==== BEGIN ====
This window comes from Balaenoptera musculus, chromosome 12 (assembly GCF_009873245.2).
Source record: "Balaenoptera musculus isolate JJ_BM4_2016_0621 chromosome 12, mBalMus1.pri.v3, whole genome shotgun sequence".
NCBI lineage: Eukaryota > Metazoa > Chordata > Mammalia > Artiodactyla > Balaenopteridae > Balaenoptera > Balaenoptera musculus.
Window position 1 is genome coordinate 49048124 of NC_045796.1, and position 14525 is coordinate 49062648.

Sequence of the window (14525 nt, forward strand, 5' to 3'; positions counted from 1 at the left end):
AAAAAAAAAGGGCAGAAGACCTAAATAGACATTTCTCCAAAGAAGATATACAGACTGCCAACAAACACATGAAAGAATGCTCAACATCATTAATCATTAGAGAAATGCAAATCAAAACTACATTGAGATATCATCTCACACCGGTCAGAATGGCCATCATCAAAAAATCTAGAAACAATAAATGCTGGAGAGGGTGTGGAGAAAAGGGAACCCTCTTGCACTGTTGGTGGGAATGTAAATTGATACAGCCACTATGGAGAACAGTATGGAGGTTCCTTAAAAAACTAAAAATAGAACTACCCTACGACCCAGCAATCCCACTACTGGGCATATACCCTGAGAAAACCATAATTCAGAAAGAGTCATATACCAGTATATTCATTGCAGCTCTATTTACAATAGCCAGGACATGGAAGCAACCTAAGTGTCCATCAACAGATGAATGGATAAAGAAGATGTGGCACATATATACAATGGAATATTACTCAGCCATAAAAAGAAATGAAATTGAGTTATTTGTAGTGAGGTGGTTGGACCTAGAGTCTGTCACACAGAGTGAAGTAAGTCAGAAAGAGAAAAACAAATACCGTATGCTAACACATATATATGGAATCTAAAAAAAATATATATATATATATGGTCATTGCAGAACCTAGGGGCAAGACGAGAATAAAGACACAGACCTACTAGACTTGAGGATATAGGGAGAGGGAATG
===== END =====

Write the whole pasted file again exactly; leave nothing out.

This window comes from Balaenoptera musculus, chromosome 12 (assembly GCF_009873245.2).
Source record: "Balaenoptera musculus isolate JJ_BM4_2016_0621 chromosome 12, mBalMus1.pri.v3, whole genome shotgun sequence".
NCBI lineage: Eukaryota > Metazoa > Chordata > Mammalia > Artiodactyla > Balaenopteridae > Balaenoptera > Balaenoptera musculus.
Window position 1 is genome coordinate 49048124 of NC_045796.1, and position 14525 is coordinate 49062648.

Sequence of the window (14525 nt, forward strand, 5' to 3'; positions counted from 1 at the left end):
AAAAAAAAAGGGCAGAAGACCTAAATAGACATTTCTCCAAAGAAGATATACAGACTGCCAACAAACACATGAAAGAATGCTCAACATCATTAATCATTAGAGAAATGCAAATCAAAACTACATTGAGATATCATCTCACACCGGTCAGAATGGCCATCATCAAAAAATCTAGAAACAATAAATGCTGGAGAGGGTGTGGAGAAAAGGGAACCCTCTTGCACTGTTGGTGGGAATGTAAATTGATACAGCCACTATGGAGAACAGTATGGAGGTTCCTTAAAAAACTAAAAATAGAACTACCCTACGACCCAGCAATCCCACTACTGGGCATATACCCTGAGAAAACCATAATTCAGAAAGAGTCATATACCAGTATATTCATTGCAGCTCTATTTACAATAGCCAGGACATGGAAGCAACCTAAGTGTCCATCAACAGATGAATGGATAAAGAAGATGTGGCACATATATACAATGGAATATTACTCAGCCATAAAAAGAAATGAAATTGAGTTATTTGTAGTGAGGTGGTTGGACCTAGAGTCTGTCACACAGAGTGAAGTAAGTCAGAAAGAGAAAAACAAATACCGTATGCTAACACATATATATGGAATCTAAAAAAAATATATATATATATATGGTCATTGCAGAACCTAGGGGCAAGACGAGAATAAAGACACAGACCTACTAGACTTGAGGATATAGGGAGAGGGAATG